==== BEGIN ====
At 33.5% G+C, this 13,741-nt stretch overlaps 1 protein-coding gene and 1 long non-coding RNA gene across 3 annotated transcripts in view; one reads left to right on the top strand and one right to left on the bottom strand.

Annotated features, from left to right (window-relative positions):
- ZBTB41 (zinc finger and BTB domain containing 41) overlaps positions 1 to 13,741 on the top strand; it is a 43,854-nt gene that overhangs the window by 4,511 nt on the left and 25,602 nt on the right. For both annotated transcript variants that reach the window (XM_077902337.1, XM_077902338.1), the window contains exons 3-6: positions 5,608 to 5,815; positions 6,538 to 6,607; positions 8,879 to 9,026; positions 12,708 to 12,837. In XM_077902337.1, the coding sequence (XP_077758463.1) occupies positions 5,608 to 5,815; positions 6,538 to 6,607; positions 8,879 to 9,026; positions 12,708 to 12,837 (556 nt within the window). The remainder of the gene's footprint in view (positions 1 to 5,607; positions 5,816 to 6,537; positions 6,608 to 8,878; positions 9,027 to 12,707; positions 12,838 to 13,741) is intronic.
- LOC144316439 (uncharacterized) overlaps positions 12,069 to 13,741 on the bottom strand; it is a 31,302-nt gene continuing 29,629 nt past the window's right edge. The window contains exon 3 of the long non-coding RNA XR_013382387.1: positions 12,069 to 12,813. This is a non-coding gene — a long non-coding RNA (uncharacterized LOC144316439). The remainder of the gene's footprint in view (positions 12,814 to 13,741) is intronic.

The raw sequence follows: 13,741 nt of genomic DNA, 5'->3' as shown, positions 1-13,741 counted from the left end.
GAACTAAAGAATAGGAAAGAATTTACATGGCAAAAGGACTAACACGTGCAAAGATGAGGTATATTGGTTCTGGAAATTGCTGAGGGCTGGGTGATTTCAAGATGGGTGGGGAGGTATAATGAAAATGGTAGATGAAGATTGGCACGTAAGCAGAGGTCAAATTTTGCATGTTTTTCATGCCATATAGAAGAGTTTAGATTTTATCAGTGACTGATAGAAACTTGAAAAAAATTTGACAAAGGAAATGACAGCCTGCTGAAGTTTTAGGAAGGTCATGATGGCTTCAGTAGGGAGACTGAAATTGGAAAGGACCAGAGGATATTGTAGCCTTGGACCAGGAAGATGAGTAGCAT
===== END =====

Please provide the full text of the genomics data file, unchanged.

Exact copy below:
At 33.5% G+C, this 13,741-nt stretch overlaps 1 protein-coding gene and 1 long non-coding RNA gene across 3 annotated transcripts in view; one reads left to right on the top strand and one right to left on the bottom strand.

Annotated features, from left to right (window-relative positions):
- ZBTB41 (zinc finger and BTB domain containing 41) overlaps positions 1 to 13,741 on the top strand; it is a 43,854-nt gene that overhangs the window by 4,511 nt on the left and 25,602 nt on the right. For both annotated transcript variants that reach the window (XM_077902337.1, XM_077902338.1), the window contains exons 3-6: positions 5,608 to 5,815; positions 6,538 to 6,607; positions 8,879 to 9,026; positions 12,708 to 12,837. In XM_077902337.1, the coding sequence (XP_077758463.1) occupies positions 5,608 to 5,815; positions 6,538 to 6,607; positions 8,879 to 9,026; positions 12,708 to 12,837 (556 nt within the window). The remainder of the gene's footprint in view (positions 1 to 5,607; positions 5,816 to 6,537; positions 6,608 to 8,878; positions 9,027 to 12,707; positions 12,838 to 13,741) is intronic.
- LOC144316439 (uncharacterized) overlaps positions 12,069 to 13,741 on the bottom strand; it is a 31,302-nt gene continuing 29,629 nt past the window's right edge. The window contains exon 3 of the long non-coding RNA XR_013382387.1: positions 12,069 to 12,813. This is a non-coding gene — a long non-coding RNA (uncharacterized LOC144316439). The remainder of the gene's footprint in view (positions 12,814 to 13,741) is intronic.

The raw sequence follows: 13,741 nt of genomic DNA, 5'->3' as shown, positions 1-13,741 counted from the left end.
GAACTAAAGAATAGGAAAGAATTTACATGGCAAAAGGACTAACACGTGCAAAGATGAGGTATATTGGTTCTGGAAATTGCTGAGGGCTGGGTGATTTCAAGATGGGTGGGGAGGTATAATGAAAATGGTAGATGAAGATTGGCACGTAAGCAGAGGTCAAATTTTGCATGTTTTTCATGCCATATAGAAGAGTTTAGATTTTATCAGTGACTGATAGAAACTTGAAAAAAATTTGACAAAGGAAATGACAGCCTGCTGAAGTTTTAGGAAGGTCATGATGGCTTCAGTAGGGAGACTGAAATTGGAAAGGACCAGAGGATATTGTAGCCTTGGACCAGGAAGATGAGTAGCAT